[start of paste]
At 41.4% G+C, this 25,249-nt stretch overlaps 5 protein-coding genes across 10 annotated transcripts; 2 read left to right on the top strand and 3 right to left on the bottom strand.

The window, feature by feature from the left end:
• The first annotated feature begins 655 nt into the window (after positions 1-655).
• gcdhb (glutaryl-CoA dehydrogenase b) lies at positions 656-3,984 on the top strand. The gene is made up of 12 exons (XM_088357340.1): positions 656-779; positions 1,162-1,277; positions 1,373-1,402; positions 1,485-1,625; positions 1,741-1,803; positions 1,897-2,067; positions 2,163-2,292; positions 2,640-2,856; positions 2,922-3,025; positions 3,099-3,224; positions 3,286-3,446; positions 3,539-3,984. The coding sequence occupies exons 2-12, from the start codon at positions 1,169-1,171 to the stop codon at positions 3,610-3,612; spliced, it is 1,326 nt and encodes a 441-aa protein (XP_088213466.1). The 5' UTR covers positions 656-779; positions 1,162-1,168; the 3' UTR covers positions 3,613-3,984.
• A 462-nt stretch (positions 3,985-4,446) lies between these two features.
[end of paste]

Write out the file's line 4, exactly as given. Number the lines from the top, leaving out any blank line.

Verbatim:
• gcdhb (glutaryl-CoA dehydrogenase b) lies at positions 656-3,984 on the top strand. The gene is made up of 12 exons (XM_088357340.1): positions 656-779; positions 1,162-1,277; positions 1,373-1,402; positions 1,485-1,625; positions 1,741-1,803; positions 1,897-2,067; positions 2,163-2,292; positions 2,640-2,856; positions 2,922-3,025; positions 3,099-3,224; positions 3,286-3,446; positions 3,539-3,984. The coding sequence occupies exons 2-12, from the start codon at positions 1,169-1,171 to the stop codon at positions 3,610-3,612; spliced, it is 1,326 nt and encodes a 441-aa protein (XP_088213466.1). The 5' UTR covers positions 656-779; positions 1,162-1,168; the 3' UTR covers positions 3,613-3,984.